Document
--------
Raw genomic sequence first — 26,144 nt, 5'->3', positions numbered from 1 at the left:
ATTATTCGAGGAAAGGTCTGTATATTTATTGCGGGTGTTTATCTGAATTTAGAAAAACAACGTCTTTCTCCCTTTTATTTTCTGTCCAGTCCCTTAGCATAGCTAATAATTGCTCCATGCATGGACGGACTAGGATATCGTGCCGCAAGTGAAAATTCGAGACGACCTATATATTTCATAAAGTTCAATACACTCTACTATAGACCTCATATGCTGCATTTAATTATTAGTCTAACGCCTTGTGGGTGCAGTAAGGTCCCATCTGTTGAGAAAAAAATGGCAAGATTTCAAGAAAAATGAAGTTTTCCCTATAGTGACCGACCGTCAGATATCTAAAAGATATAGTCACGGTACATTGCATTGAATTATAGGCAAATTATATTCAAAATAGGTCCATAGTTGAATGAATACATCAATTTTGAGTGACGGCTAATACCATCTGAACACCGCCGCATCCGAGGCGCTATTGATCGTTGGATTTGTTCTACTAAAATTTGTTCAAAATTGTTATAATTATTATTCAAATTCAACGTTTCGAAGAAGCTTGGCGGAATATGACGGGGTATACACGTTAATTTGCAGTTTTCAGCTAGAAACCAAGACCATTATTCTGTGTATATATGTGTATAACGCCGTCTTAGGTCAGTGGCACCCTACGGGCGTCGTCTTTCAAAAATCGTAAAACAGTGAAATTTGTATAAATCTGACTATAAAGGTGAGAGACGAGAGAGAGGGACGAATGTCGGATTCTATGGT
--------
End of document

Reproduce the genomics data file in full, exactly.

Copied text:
Raw genomic sequence first — 26,144 nt, 5'->3', positions numbered from 1 at the left:
ATTATTCGAGGAAAGGTCTGTATATTTATTGCGGGTGTTTATCTGAATTTAGAAAAACAACGTCTTTCTCCCTTTTATTTTCTGTCCAGTCCCTTAGCATAGCTAATAATTGCTCCATGCATGGACGGACTAGGATATCGTGCCGCAAGTGAAAATTCGAGACGACCTATATATTTCATAAAGTTCAATACACTCTACTATAGACCTCATATGCTGCATTTAATTATTAGTCTAACGCCTTGTGGGTGCAGTAAGGTCCCATCTGTTGAGAAAAAAATGGCAAGATTTCAAGAAAAATGAAGTTTTCCCTATAGTGACCGACCGTCAGATATCTAAAAGATATAGTCACGGTACATTGCATTGAATTATAGGCAAATTATATTCAAAATAGGTCCATAGTTGAATGAATACATCAATTTTGAGTGACGGCTAATACCATCTGAACACCGCCGCATCCGAGGCGCTATTGATCGTTGGATTTGTTCTACTAAAATTTGTTCAAAATTGTTATAATTATTATTCAAATTCAACGTTTCGAAGAAGCTTGGCGGAATATGACGGGGTATACACGTTAATTTGCAGTTTTCAGCTAGAAACCAAGACCATTATTCTGTGTATATATGTGTATAACGCCGTCTTAGGTCAGTGGCACCCTACGGGCGTCGTCTTTCAAAAATCGTAAAACAGTGAAATTTGTATAAATCTGACTATAAAGGTGAGAGACGAGAGAGAGGGACGAATGTCGGATTCTATGGT